WHAT: "RiffTrax Live: Starship Troopers."
WHEN: 8 p.m. Thursday.
WHERE: Garden State 16, 1 Garden State Plaza in Paramus; Clifton Commons 16, 405 State Route 3, Clifton; Edgewater 16 Multiplex Cinemas, 339 River Road, Edgewater.
HOW MUCH: $12.50 and $13.50.
TICKETS: Individual theaters, or fathomevents.com.
WHAT: "The Room."
WHEN: Midnight on the first Saturday of every month.
WHERE: Sunshine Cinema, 143 E. Houston St., Manhattan.
HOW MUCH: $15.
If you're a sucker for campy movies with an inexplicably large and devoted fan base, then this summer has been a bonanza for you.
That's mainly because of "Sharknado," the low-budget Syfy Channel disaster flick combining sharks and a tornado, but it joins other "so bad it's good" events happening this year: the 10th anniversary of "The Room" (known as "the 'Citizen Kane' of bad movies"), which is perpetually screening in Manhattan, and Thursday's complete-with- insults screening of campy 1997 sci-fi movie "Starship Troopers," presented by the former "Mystery Science Theater 3000" cast members now known as RiffTrax Live.
The appeal of such classically bad cult movies might seem baffling to outsiders, but those who take part in the craze can tell you that the real draw isn't the film, but the audience interaction.
Larry Viezel would know. The Fair Lawn resident directs the "floor show" -- the cast of characters who act out the movie and encourage audience participation -- at biweekly midnight screenings of longtime cult favorite "The Rocky Horror Picture Show" at Bellevue Theatre in Montclair. Despite the overwhelming response to "Sharknado" -- it top-trended on Twitter during its July 11 television premiere, then broke Syfy viewer records during re- airings, then aired again in select theaters nationwide - Viezel is less than impressed.
It takes more than a trending hashtag on Twitter to make a bad movie memorable, he said. "['Sharknado'] is an interesting one, but I don't think it's going to last," Viezel said.
Part of the formula for a bad movie gone good is passion, he added. That's something that studios can't fake.
"The Room" is a perfect example, Viezel said. The 2003 independent "drama" about a complicated love triangle (and about a million other subplots that go exactly nowhere) has reached famously bad status, with writer, director and star Tommy Wiseau as its poster boy. Screenings for the movie, which grossed a meager $1,800 in its first run, are held on a regular basis in a number of theaters nationwide. At the showings, audience members shout out lines and toss props at the screen, a la "Rocky Horror." Sunshine Cinemas in Manhattan hosts a monthly screening and Wiseau is known to make the odd appearance.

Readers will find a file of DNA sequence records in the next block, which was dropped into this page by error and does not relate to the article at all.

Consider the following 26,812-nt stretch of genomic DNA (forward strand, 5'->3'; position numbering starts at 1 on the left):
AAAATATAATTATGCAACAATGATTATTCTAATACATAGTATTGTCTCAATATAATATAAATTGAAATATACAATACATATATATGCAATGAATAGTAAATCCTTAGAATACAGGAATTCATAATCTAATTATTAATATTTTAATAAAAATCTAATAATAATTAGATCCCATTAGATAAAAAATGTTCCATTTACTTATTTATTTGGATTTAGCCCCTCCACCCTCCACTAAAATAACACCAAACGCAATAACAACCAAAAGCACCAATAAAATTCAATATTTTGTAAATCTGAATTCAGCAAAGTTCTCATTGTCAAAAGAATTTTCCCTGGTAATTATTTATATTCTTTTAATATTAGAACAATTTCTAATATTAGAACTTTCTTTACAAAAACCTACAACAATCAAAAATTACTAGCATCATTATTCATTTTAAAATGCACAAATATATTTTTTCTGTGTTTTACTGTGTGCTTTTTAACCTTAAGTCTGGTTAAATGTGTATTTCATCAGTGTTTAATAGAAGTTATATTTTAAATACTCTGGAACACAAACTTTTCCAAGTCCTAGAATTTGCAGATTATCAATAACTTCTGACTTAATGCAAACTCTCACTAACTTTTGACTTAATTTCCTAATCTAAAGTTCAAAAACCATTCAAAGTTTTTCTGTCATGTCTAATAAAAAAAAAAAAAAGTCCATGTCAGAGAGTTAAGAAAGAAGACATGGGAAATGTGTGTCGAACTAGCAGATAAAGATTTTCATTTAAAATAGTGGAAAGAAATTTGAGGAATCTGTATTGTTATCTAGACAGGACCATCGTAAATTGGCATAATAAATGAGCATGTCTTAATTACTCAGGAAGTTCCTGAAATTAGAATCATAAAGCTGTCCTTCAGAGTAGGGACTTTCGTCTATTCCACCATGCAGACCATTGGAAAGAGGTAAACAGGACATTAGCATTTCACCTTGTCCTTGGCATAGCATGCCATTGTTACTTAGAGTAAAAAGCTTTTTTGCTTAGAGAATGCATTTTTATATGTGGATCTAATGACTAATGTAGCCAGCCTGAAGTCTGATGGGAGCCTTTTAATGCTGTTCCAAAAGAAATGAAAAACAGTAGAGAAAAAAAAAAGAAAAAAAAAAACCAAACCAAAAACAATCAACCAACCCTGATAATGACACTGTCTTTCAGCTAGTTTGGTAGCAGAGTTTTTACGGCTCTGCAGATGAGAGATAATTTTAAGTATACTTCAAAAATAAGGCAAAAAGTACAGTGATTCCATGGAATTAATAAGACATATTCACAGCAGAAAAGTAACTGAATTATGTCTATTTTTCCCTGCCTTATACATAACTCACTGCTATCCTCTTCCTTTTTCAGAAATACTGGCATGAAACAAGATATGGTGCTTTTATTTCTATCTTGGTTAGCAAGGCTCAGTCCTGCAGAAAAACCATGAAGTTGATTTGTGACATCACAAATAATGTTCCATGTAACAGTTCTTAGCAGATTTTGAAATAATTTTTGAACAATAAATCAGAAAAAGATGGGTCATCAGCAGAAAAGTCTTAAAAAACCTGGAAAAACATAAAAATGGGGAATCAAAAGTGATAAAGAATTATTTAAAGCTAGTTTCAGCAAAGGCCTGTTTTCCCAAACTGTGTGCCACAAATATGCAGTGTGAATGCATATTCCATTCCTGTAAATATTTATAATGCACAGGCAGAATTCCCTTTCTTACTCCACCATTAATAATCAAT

"Wiseau legitimately thought he was making a great movie," Viezel said, and so did the creators and stars of "Rocky Horror." "I don't think anyone at 'Sharknado' thought that." (At an early August screening of "Sharknado" in Los Angeles, the movie's director, Anthony Ferrante, said, "It was intended to be fun. In the editing room we were yelling and laughing at it.")
So why don't other Razzie-worthy movies get the response that "The Room" or "Rocky Horror" do? Even Thursday's roastee "Starship Troopers," often dismissed as campy trash, has supporters who say the film is subversive satire.
"The idea behind Razzie Award movies is like a blockbuster hit that failed because it did everything badly," Viezel said, citing "The Lone Ranger" and "Man of Steel" as examples. "It's being disappointed for something that you wanted to see succeed."
For studios who want to find the next "Rocky Horror" or "The Room," it's hard to know what will be bad enough to laugh at, or throw props at, for a month or for a decade.
"Defining rules as to what would make it so bad it's good would take away the magic," Viezel said. If you do, "you've already lost the game."
Erik Gavilanes of New Milford recalls going to a midnight screening of "Rocky Horror" for a class assignment and said he can appreciate how "face-palmingly bad" movies like "The Room" and "Sharknado" are, how fun it is to engage in it with others.
"Sort of how people can't help themselves from the really trashy reality shows," he said. But if he had to share two rules for a "so bad it's good" movie to get really big?
Step 1: Take yourself really seriously.
Step 2: Try very hard and fail very badly.
A service of YellowBrix, Inc.
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